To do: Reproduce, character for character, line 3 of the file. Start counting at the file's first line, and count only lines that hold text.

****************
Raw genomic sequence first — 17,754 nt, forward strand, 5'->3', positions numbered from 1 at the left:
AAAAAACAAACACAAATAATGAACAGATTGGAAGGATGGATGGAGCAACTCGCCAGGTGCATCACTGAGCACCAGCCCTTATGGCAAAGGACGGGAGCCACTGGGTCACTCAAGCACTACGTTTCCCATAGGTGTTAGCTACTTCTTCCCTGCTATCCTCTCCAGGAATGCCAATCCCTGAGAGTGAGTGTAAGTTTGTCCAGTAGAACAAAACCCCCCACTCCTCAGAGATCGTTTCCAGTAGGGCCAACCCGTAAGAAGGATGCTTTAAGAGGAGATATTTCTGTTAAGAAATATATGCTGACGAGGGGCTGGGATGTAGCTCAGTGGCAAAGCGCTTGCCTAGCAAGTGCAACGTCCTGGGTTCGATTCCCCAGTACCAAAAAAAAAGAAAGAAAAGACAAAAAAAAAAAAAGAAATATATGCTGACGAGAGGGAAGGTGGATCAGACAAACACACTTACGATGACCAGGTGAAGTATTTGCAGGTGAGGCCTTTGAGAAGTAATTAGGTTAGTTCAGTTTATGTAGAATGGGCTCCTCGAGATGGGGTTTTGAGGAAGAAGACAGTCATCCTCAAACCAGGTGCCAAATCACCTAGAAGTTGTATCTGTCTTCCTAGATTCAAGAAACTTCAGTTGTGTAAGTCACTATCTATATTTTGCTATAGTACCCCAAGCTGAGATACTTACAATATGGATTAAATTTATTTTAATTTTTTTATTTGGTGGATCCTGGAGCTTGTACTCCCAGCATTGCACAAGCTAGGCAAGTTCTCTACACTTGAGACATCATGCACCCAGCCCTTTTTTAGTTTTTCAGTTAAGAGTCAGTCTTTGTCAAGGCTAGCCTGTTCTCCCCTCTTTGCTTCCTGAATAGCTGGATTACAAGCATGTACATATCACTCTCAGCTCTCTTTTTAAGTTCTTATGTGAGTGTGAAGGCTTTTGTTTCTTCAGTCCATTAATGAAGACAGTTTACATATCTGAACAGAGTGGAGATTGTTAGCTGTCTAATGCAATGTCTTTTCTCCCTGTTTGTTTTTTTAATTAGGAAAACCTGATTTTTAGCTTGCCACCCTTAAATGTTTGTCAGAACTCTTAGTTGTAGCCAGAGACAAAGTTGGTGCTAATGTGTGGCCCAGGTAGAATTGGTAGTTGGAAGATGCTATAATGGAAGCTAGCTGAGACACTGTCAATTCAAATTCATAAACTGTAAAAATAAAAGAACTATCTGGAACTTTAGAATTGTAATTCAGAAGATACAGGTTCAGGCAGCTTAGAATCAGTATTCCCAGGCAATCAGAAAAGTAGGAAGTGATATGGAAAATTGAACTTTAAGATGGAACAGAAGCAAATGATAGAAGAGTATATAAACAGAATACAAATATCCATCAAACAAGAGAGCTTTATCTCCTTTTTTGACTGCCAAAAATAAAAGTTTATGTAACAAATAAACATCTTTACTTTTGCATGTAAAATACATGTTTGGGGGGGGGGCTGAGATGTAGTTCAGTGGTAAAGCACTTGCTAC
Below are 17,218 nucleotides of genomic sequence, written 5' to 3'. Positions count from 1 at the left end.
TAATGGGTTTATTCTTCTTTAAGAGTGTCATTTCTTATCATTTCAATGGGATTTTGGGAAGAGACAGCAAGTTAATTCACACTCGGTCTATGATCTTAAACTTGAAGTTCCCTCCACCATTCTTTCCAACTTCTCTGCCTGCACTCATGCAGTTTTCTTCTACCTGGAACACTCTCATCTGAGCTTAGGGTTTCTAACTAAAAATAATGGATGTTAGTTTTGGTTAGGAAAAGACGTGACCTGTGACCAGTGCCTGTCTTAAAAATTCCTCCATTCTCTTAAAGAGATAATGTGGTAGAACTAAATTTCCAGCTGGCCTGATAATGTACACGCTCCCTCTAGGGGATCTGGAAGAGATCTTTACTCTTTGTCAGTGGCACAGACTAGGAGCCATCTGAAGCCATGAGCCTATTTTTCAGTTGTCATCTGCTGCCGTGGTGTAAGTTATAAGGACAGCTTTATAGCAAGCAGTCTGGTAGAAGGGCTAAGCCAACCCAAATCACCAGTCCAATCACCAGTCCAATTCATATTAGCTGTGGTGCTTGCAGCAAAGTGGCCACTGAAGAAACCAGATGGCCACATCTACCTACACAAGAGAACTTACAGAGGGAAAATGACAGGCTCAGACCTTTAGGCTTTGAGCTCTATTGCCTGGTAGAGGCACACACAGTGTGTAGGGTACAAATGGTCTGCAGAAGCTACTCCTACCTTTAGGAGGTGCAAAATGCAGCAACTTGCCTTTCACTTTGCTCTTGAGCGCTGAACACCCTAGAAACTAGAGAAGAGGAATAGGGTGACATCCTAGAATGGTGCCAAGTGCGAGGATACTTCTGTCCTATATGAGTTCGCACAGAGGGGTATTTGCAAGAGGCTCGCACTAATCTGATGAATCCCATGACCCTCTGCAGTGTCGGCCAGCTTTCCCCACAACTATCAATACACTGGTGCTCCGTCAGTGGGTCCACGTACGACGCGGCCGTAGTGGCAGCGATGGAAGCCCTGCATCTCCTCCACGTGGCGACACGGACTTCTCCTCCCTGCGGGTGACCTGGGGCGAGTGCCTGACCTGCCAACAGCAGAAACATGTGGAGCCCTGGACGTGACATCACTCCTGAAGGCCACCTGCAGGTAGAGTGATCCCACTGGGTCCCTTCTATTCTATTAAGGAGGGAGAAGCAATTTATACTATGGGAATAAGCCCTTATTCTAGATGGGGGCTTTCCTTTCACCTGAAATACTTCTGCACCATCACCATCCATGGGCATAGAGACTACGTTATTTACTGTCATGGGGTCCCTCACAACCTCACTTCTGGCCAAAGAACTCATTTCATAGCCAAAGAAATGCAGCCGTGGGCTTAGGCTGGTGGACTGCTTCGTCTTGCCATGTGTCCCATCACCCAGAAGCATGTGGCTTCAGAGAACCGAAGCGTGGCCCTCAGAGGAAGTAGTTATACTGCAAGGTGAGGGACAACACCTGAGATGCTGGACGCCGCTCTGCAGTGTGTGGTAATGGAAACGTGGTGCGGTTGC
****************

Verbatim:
Below are 17,218 nucleotides of genomic sequence, written 5' to 3'. Positions count from 1 at the left end.